Dennis says he hates the Seventies as he walks round a set apparently constructed of shag-pile and fuzzy felt. He picks on 'Sugar Sugar' by the Archies as an object of particular censure. He's heartily sick of it now, as he is of lava lamps, clogs and all the stuff that magazines like to disinter for their retro features. You feel that Dennis must read a lot of this stuff to inform his internal monologue. So as 'Sugar Sugar' plays on a Dansette, Dennis walks in angry circles round it developing the statement.
But he likes Holsten Pils of course, because all the sugar turns to alcohol and there's absolutely no honey honey or candy girl (Dennis's is a solitary role with a naughty hint of misogyny). And with that - a 'Who Killed Bambi' gesture - he walks through the Dansette's wire, bringing it crashing to the floor.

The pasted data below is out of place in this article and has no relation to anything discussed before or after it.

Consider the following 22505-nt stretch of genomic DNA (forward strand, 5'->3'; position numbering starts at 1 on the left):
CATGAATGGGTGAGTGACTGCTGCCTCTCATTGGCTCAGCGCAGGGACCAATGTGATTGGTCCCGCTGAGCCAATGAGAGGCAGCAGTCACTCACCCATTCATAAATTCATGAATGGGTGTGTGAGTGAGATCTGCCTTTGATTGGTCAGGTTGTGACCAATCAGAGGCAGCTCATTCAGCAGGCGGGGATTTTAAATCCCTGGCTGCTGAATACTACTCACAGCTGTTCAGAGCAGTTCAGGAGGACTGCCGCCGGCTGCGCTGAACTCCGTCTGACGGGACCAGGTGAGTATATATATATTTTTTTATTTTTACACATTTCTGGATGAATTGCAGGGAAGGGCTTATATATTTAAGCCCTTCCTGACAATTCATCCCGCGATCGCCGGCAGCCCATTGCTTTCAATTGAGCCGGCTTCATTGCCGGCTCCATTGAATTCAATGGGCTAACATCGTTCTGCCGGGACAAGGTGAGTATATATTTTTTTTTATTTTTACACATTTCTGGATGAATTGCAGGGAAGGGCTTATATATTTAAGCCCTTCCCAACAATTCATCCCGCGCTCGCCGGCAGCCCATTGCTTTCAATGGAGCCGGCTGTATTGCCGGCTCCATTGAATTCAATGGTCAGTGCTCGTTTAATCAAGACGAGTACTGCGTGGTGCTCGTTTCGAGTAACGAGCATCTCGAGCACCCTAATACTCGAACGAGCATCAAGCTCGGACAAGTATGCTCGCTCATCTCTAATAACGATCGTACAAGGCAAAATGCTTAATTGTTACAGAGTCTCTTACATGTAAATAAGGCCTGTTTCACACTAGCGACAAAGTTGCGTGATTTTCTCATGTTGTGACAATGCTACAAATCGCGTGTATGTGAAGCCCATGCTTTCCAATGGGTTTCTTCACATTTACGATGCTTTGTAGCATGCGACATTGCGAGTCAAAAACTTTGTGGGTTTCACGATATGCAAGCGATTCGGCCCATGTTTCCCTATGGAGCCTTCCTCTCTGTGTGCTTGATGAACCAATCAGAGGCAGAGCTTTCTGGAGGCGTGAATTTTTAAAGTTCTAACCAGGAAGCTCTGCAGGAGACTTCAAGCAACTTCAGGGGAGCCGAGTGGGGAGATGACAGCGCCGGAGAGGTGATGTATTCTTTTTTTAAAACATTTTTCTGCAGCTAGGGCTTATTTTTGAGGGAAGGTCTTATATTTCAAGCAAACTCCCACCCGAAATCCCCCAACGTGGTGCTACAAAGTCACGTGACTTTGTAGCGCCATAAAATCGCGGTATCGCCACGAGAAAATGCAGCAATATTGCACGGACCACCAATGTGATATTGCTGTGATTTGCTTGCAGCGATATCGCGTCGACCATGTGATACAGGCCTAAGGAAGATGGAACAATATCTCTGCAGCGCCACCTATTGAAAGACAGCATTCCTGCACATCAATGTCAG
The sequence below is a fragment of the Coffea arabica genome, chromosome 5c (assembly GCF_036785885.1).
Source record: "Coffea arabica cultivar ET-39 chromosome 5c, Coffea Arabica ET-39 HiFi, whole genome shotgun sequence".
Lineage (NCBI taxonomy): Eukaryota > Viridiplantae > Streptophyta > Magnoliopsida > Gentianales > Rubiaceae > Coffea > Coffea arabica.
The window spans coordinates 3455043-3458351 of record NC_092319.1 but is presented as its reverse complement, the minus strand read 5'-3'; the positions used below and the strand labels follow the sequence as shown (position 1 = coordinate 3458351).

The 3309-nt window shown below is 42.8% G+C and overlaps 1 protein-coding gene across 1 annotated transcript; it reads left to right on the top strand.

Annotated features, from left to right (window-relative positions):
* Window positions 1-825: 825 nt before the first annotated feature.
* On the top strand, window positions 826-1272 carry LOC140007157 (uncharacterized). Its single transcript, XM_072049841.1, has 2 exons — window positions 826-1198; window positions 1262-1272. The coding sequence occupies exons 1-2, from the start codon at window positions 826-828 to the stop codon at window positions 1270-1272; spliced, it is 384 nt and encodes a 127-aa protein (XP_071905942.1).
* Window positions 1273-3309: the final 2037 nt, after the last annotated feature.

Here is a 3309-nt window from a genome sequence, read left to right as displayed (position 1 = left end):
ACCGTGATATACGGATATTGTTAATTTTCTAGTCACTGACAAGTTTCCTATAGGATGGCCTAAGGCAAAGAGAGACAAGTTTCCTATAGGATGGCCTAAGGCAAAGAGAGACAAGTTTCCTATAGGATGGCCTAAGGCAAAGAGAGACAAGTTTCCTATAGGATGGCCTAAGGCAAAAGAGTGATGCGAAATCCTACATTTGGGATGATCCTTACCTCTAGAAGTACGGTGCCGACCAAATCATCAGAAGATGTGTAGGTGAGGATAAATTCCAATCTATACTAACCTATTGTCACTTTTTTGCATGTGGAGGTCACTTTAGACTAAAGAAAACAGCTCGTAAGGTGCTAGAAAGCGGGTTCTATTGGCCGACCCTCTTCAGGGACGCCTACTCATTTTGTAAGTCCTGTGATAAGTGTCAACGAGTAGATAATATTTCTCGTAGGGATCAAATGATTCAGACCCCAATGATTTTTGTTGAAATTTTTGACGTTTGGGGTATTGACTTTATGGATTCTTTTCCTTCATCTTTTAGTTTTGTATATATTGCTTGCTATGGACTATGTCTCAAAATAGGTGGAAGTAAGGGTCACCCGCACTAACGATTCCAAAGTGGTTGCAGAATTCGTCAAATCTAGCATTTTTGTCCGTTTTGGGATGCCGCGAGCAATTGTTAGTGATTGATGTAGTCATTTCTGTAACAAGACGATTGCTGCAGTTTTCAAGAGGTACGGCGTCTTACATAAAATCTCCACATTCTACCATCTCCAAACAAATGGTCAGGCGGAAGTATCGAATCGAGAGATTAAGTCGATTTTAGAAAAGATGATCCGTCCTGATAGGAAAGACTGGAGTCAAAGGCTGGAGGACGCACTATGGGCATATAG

Although the approach is unoriginal (Guinness did a Seventies knock several months ago) and Leary is a one-note samba, he can develop an impressive rhythm, a misanthropic momentum. But the real sub-text for followers of these things, the real unspoken brutality, is that this grim Gaelic-American has replaced the charming Jewish prince, Jeff Goldblum. Perhaps Jeff was too relaxed, too smiley. Perhaps he failed to focus the surging resentments central to the core target-market group of young male 'heavy users'. Perhaps he was short on attitude. Peter York
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